It seems to me most people have forgotten what "classical" algebraic geometry really is for which you really do not need much commutative algebra. There are two kinds of people when approaching algebraic geometry: those fascinated by the algebraic/categorical modern approach, the algebrists, and those fascinated by the original very geometrical concepts and problems, the goemeters. A typical easy question for the old geometer school is "how many surfaces of degree $d$ contain a given spatial projective curve"; the algebrists do not bother about the visual geometric interpretation and just wonder "what is the dimension of the space of global sections of the degree $d$ ideal sheaf of an irreducible algebraic set of dimension 1" (which they solve trivially through an exact sequence of sheaves). The problem to me is that many modern books (and students) are completely blinded by the algebraic language/setting, and forget what geometry is about. The perfect student of algebraic geometry should care as much for, say, derived functors as for the old geometric school that started it all (above all the geometric problems that they formulated for curves, surfaces and varieties, many of which are still unsolved whereas too many students get lost in the world of schemes for too long without knowing any geometry at all).

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A pre-published version of Kemper book indeed contained ALL solutions. However, the published text now has on average one solution per chapter, probably Springer saw this is too much for a GTM title! –  Weaam Jun 22 '11 at 17:19
    
@Weaam: INDEED! thanks for the notice, I have corrected that in my answer. –  Javier Álvarez Jun 22 '11 at 17:22
    
Where can I get the prepublished of Kemper's book with all the solutions? –  Mohan Jan 23 '13 at 9:13
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@Mohan: I am sorry but it seems to be no longer freely available online (Kemper has now a passworded link in his web). –  Javier Álvarez Jan 23 '13 at 9:20
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Fulton's Algebraic Curves: An Introduction to Algebraic Geometry which is freely available seems to fit your description. I haven't started reading it yet, but I'm planning to do so shortly: I'm in a situation similar to yours.

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There is beautiful book by Miles Reid under the title of Undergraduate Algebraic Geometry which is a really, really great way of getting an idea of what the subject is about with the minimum amount of prerequisites. I wish I had found it at the correct time. –  Mariano Suárez-Alvarez Jun 22 '11 at 12:17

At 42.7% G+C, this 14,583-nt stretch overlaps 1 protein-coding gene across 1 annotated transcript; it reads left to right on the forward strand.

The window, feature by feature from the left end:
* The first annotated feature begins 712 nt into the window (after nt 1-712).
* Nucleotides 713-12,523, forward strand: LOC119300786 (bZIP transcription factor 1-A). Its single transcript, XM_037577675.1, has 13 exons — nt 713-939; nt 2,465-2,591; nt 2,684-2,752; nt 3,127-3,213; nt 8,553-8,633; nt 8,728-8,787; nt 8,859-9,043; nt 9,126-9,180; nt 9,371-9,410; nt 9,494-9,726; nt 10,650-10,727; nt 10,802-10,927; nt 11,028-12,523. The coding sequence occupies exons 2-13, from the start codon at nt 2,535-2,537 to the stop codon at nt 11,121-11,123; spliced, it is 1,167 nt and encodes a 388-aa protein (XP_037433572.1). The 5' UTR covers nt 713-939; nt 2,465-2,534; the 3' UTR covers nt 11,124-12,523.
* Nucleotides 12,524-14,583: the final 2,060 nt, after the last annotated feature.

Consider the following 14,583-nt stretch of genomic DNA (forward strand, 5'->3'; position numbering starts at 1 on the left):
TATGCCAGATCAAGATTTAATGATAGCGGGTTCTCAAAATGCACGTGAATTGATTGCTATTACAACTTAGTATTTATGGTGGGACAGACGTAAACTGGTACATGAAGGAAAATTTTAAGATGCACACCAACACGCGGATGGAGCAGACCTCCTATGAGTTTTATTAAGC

@Mariano: Oh yes, that's true, I had forgotten about that one. It's the one a teacher here recently taught a course with (sadly I couldn't take it) on the subject, and when I leafed through it it looked quite wonderful. –  Bruno Stonek Jun 22 '11 at 12:21
    
@Mariano: I must be an oddity, because Reid was the first book I read and it put me off Algebraic Geometry. I'm not much for classical geometry or the hands-on approach, so I only really started getting into the subject when I started seeing the algebraic/categorical approach in e.g. Hartshorne. –  Zhen Lin Jun 22 '11 at 12:42
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It was mentioned by Mariano in a comment, but it deserves to be in its own answer:

Miles Reid's book Undergraduate algebraic geometry is a really good introduction to the subject. (Don't get put off by the title: I routinely recommend this book to beginning graduate students.)

At a more advanced level, a text which goes quite some way in algebraic geometry, but uses no commutative algebra to speak of, is Griffiths and Harris. (The prerequisites are familiarity with algebraic and differential topology at the beginning graduate level.)

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Let me reproduce here a response of mine to a very similar question asked on mathoverflow:

There is an excellent book on algebraic geometry entitled Algebraic Geometry: A First Course by Joe Harris. This book, however, emphasizes the classical roots of the subject but if you have not yet seen too much of algebraic geometry, it is worthwhile getting this book and reading a few lectures. (The book is split into "lectures" rather than "chapters".) There are many beautiful constructions in classical algebraic geometry that can be understood without too much background (and which lay the foundations for some aspects of modern algebraic geometry) and this can perhaps give you a rough indication of the geometric intuitions in algebraic geometry. And in my opinion, the book does an excellent job of conveying the beauty and elegance of algebraic geometry.

The prerequisites for reading this book (according to Harris) are: linear algebra, multilinear algebra and modern algebra. However, since this is a "Graduate Texts in Mathematics" book, there are some places where it is very helpful (but not essential to the point that you cannot read the book otherwise) to have a basic knowledge of commutative algebra, complex analysis and point-set topology. (E.g., basic facts about topological spaces, local rings, basic constructions in commutative algebra, holomorphic functions etc.) Atiyah and Macdonald's An Introduction to Commutative Algebra should furnish more than enough preparation. (You can also concurrently read commutative algebra if that is your preference.)

Since you are a beginning student, you should not worry too much about learning "background material" just yet before at least seeing what classical algebraic geometry is about. If at some point you decide to specialize in the subject, you will need to learn the "modern tools" such as, for example, schemes, sheaves and sheaf cohomology. The "classic book" for this is Robin Hartshorne's Algebraic Geometry but since that does require a solid background in commutative algebra (or at least the mathematical maturity to accept facts without proofs), you might want to try other books. (But this is, I hasten to add, an excellent book if you do have the background to understand it.)